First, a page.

PCC Internationalization Presentation

Uploaded by PCCvideos on 20.11.2009

>>BRYAN HULL: I'm going to show you two courses that I've been spending
most of my time internationalizing.
This one here is a Writing 122 course and it's on.... they have to,
they're going to research and write on one particular global conflict
that they choose.
But what we do to sort of warm them up
is I choose three different conflicts in the world, so... actually,
when I do the Indian sub-continent, I do several different ones.
And then we do a section on the Turkish-Kurdish conflict
and then I do a Bosnia conflict.
And you can see I intersperse their research skills throughout.
Now. I want to sort of state my assumption about internationalization
straight out so it's not sort of secret and annoying,
cause I hate it when people's assumptions
are in the background and they never admit to it.
So, for me it's a.... I don't know if you've made anything
with phyllo dough, but with phyllo dough it's a completely annoying product
to work with because you take each sheet, and then you put it down
and then you butter oil every single thin sheet,
and you put the next one down.
And for me that's kind of what internationalization is about.
So I want to tell you the layers that I use and then you'll see them
in the course as well.
First, of course, traveling.
And these pictures are taken from CID trips and so these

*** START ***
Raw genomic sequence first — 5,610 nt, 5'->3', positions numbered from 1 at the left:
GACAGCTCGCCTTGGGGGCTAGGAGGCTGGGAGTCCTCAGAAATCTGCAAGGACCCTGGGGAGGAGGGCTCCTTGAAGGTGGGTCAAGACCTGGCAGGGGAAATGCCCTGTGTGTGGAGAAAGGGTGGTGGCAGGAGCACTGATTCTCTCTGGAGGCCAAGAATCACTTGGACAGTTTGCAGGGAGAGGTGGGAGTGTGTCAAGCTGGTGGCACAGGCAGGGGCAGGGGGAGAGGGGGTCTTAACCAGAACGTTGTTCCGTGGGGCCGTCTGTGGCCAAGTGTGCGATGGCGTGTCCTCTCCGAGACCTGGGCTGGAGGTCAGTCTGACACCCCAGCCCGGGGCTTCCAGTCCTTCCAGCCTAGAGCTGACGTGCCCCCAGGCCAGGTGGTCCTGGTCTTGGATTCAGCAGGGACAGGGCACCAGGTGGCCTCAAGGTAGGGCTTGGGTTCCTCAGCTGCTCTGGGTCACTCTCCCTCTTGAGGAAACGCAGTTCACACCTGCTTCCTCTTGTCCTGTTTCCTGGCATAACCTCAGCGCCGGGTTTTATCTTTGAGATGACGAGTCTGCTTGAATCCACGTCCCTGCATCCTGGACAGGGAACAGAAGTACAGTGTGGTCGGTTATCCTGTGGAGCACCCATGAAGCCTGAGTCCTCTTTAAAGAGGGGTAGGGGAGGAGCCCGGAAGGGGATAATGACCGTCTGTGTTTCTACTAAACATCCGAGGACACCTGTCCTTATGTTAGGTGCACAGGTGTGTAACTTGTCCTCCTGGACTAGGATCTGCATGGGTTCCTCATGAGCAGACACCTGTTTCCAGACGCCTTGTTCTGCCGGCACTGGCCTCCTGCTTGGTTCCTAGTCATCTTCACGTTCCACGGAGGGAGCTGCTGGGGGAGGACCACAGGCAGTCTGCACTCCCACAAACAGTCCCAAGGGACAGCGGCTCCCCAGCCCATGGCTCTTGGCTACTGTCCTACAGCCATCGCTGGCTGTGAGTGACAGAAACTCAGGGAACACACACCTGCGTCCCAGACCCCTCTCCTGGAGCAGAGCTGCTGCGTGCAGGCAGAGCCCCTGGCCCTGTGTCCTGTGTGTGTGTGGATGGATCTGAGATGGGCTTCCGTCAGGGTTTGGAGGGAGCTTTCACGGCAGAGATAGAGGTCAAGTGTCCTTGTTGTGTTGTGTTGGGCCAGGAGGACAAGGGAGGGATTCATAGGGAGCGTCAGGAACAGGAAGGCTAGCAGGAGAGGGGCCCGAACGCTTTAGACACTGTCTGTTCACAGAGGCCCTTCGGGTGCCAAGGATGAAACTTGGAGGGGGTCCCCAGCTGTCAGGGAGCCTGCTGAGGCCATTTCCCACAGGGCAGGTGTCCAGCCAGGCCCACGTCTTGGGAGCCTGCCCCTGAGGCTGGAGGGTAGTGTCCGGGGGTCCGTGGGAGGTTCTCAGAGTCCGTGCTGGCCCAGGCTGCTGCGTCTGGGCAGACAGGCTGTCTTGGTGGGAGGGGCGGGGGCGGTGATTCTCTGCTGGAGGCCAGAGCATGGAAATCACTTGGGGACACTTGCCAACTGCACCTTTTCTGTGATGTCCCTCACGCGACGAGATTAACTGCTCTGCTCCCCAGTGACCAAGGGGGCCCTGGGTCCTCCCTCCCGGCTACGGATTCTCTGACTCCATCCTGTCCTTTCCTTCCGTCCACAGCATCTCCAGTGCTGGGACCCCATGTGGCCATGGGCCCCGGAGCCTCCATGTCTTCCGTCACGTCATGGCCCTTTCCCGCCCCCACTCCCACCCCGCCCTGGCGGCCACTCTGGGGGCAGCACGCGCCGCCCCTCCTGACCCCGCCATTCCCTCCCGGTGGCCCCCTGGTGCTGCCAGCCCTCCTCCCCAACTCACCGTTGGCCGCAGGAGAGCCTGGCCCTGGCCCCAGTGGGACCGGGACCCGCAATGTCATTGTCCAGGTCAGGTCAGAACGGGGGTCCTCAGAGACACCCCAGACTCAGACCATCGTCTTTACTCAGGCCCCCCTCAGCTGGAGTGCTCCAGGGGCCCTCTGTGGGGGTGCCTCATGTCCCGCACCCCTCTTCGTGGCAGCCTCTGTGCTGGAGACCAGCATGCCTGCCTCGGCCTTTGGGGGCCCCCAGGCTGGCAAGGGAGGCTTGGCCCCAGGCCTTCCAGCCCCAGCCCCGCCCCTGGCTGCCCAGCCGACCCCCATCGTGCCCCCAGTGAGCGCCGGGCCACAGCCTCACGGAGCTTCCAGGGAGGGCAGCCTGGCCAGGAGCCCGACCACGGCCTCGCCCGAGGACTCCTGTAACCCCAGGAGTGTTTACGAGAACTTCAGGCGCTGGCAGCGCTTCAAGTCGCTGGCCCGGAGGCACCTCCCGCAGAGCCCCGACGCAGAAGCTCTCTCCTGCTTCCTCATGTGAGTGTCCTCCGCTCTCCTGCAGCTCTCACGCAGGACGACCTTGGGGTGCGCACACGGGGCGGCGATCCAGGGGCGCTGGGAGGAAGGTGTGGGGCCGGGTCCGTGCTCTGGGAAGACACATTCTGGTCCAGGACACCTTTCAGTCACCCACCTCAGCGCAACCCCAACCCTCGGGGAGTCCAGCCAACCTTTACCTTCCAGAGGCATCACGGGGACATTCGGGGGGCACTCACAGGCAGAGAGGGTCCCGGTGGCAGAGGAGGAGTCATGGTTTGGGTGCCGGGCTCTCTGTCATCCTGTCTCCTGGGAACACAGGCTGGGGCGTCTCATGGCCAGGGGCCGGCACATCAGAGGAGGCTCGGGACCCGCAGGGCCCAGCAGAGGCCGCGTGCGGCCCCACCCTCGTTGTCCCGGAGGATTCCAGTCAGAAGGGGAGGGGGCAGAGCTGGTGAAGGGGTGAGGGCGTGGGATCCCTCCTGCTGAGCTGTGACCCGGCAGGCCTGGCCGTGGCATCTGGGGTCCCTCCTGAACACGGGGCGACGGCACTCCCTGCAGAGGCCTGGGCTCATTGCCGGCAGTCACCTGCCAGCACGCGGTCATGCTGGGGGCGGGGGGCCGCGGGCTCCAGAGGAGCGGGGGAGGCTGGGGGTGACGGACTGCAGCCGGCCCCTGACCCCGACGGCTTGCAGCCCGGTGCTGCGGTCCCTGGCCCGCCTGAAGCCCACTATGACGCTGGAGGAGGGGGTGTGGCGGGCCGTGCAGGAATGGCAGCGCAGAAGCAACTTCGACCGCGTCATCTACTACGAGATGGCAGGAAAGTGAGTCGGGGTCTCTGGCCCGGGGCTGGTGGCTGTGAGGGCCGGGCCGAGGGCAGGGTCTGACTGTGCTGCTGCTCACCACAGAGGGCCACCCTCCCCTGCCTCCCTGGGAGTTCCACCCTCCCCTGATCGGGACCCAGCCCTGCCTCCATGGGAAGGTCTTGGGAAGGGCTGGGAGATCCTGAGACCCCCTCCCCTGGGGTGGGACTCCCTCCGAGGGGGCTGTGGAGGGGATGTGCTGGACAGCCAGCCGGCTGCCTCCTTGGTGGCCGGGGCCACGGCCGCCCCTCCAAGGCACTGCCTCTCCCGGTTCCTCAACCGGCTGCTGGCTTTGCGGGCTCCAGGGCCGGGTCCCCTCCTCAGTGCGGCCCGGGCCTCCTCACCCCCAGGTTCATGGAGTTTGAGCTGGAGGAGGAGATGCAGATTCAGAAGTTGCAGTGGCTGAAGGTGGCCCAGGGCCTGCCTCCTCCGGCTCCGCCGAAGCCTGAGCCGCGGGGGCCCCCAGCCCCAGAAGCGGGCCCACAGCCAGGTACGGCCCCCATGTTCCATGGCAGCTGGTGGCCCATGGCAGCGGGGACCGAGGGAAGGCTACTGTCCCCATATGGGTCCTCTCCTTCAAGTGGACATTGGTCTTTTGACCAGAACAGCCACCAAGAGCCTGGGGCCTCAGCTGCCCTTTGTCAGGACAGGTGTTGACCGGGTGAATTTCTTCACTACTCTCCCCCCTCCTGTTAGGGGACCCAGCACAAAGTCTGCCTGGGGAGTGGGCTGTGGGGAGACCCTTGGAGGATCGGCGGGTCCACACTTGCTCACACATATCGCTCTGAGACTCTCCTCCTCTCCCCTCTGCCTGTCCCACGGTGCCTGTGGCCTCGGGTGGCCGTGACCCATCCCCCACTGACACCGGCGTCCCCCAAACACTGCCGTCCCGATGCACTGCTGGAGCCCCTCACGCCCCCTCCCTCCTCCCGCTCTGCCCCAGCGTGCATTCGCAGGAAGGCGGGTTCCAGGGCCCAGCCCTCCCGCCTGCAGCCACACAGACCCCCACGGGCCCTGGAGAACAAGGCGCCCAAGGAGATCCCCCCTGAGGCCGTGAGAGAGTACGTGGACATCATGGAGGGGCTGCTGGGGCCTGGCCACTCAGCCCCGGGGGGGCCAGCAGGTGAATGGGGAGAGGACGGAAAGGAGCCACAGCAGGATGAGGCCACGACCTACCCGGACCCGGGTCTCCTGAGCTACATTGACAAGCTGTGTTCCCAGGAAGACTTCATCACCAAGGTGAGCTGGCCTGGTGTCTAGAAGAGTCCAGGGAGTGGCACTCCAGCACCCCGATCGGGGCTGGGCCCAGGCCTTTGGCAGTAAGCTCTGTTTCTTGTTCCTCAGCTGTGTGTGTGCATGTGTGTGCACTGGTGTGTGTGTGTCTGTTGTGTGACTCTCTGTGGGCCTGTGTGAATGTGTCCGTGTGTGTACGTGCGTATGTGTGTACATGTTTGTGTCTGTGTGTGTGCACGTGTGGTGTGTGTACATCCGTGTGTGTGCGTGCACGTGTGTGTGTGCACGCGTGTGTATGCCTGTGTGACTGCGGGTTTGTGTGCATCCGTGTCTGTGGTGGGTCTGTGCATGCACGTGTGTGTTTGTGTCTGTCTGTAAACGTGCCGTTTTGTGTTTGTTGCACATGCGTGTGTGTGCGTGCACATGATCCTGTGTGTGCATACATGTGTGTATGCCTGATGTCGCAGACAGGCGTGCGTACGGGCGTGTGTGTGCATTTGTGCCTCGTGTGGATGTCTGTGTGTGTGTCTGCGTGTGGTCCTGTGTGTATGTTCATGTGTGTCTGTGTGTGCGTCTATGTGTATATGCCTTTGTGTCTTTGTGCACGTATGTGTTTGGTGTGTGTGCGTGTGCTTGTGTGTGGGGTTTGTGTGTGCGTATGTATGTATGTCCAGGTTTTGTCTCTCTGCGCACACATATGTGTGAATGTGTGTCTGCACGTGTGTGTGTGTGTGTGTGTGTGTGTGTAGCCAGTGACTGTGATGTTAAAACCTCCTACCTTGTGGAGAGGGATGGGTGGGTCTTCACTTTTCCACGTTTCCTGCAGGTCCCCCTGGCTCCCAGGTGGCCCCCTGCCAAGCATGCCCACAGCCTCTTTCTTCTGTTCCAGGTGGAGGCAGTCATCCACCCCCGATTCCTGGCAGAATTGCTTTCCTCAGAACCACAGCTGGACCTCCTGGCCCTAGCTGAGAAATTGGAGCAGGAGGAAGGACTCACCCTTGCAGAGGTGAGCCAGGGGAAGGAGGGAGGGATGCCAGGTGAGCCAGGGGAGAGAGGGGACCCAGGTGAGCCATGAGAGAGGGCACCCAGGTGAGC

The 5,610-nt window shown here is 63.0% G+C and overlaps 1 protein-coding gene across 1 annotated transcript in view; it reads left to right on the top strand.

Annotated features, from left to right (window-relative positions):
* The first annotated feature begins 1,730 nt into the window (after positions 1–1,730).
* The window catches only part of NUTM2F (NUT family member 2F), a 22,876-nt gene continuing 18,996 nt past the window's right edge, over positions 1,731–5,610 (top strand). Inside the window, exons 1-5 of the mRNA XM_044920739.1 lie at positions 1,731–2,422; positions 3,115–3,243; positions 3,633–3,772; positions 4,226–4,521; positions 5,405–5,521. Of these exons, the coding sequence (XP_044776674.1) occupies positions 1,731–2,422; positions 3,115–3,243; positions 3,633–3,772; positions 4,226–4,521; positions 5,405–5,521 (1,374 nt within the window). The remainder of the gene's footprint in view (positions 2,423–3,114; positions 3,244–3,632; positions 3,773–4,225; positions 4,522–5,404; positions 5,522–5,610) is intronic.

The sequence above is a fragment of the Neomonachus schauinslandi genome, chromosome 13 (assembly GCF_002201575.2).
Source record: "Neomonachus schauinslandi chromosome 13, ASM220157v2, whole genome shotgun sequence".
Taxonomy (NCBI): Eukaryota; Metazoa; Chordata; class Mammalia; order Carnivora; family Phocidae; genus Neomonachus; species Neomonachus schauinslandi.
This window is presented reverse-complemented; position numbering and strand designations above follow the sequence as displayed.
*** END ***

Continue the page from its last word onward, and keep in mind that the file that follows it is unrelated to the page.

sort of symbolize the traveling part.
Then there's the sort of media part, where once I get back from a place,
I listen to years and years and years of news about the particular place,
trying to learn as much as I can.
So, for example, this is how I incorporate that into the course.
>>NEWS BROADCAST: From BPI news, this is All Things Considered.
I'm Robert Siegel.
And I'm Michelle Norris. People in Sri Lanka are trying
to piece their lives back together. It's been a month since the end
of nearly three decades of civil war.
>>BRYAN HULL: So they... as part of the course,
they'll listen to news stories, and then they have to analyze them
for bias, for perspective, what is the story leave out
that the other one doesn't leave out.
And that's a whole huge layer that of my own internationalization
that I bring to the course.
Also, of course you have to talk to people who grew up in,
you have the.... I mean, I didn't grow up in Sri Lanka,
so... or India.
So I need to have that resource, that part of the whole process, too.
So, I teach Indian literature and, and students, Indian students
and students from the Indian sub-continent take that class,
and so with some of them I tend to maintain friendships
and mentoring relationships, and so I had one of my students
from about five years ago, she helped me with this course and it's hilarious.
So, she acted as if she's a news reporter from different historical time periods.
So I'm going to take you back to 1977. She did such a good job.
[Music playing.] This is some weird, old Indian newscast that she found.
>>KUDA KEJAR: Good evening and welcome to channel 27 news.